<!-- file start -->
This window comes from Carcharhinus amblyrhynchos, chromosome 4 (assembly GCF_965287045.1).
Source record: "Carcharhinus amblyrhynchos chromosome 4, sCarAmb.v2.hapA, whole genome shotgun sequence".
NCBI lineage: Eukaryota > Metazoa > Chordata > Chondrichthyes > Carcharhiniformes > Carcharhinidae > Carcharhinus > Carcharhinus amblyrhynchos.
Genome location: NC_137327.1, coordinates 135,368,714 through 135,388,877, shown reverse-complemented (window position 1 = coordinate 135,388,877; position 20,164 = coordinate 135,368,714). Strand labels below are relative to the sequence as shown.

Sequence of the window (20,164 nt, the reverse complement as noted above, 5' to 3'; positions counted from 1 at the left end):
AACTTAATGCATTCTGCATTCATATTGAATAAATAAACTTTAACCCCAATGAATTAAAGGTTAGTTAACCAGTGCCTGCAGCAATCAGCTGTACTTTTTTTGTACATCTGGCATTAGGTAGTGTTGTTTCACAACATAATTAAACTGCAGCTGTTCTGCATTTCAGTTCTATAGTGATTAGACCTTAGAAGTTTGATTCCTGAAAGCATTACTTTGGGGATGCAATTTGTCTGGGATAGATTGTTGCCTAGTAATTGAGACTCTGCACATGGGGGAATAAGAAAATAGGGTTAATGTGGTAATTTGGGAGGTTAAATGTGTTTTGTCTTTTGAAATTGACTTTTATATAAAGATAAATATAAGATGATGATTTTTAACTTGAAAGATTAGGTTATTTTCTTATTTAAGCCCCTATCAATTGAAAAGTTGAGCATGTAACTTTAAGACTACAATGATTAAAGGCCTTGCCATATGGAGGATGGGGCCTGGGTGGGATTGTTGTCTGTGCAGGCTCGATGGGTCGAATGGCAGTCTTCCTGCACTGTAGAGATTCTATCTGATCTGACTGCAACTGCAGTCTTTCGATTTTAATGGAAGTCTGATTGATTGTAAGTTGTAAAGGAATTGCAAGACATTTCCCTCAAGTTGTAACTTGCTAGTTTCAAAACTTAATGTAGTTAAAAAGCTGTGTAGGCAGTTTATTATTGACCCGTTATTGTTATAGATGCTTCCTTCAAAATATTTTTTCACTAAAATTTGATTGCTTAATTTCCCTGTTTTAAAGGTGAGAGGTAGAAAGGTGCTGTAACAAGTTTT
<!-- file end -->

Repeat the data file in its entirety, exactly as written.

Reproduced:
This window comes from Carcharhinus amblyrhynchos, chromosome 4 (assembly GCF_965287045.1).
Source record: "Carcharhinus amblyrhynchos chromosome 4, sCarAmb.v2.hapA, whole genome shotgun sequence".
NCBI lineage: Eukaryota > Metazoa > Chordata > Chondrichthyes > Carcharhiniformes > Carcharhinidae > Carcharhinus > Carcharhinus amblyrhynchos.
Genome location: NC_137327.1, coordinates 135,368,714 through 135,388,877, shown reverse-complemented (window position 1 = coordinate 135,388,877; position 20,164 = coordinate 135,368,714). Strand labels below are relative to the sequence as shown.

Sequence of the window (20,164 nt, the reverse complement as noted above, 5' to 3'; positions counted from 1 at the left end):
AACTTAATGCATTCTGCATTCATATTGAATAAATAAACTTTAACCCCAATGAATTAAAGGTTAGTTAACCAGTGCCTGCAGCAATCAGCTGTACTTTTTTTGTACATCTGGCATTAGGTAGTGTTGTTTCACAACATAATTAAACTGCAGCTGTTCTGCATTTCAGTTCTATAGTGATTAGACCTTAGAAGTTTGATTCCTGAAAGCATTACTTTGGGGATGCAATTTGTCTGGGATAGATTGTTGCCTAGTAATTGAGACTCTGCACATGGGGGAATAAGAAAATAGGGTTAATGTGGTAATTTGGGAGGTTAAATGTGTTTTGTCTTTTGAAATTGACTTTTATATAAAGATAAATATAAGATGATGATTTTTAACTTGAAAGATTAGGTTATTTTCTTATTTAAGCCCCTATCAATTGAAAAGTTGAGCATGTAACTTTAAGACTACAATGATTAAAGGCCTTGCCATATGGAGGATGGGGCCTGGGTGGGATTGTTGTCTGTGCAGGCTCGATGGGTCGAATGGCAGTCTTCCTGCACTGTAGAGATTCTATCTGATCTGACTGCAACTGCAGTCTTTCGATTTTAATGGAAGTCTGATTGATTGTAAGTTGTAAAGGAATTGCAAGACATTTCCCTCAAGTTGTAACTTGCTAGTTTCAAAACTTAATGTAGTTAAAAAGCTGTGTAGGCAGTTTATTATTGACCCGTTATTGTTATAGATGCTTCCTTCAAAATATTTTTTCACTAAAATTTGATTGCTTAATTTCCCTGTTTTAAAGGTGAGAGGTAGAAAGGTGCTGTAACAAGTTTT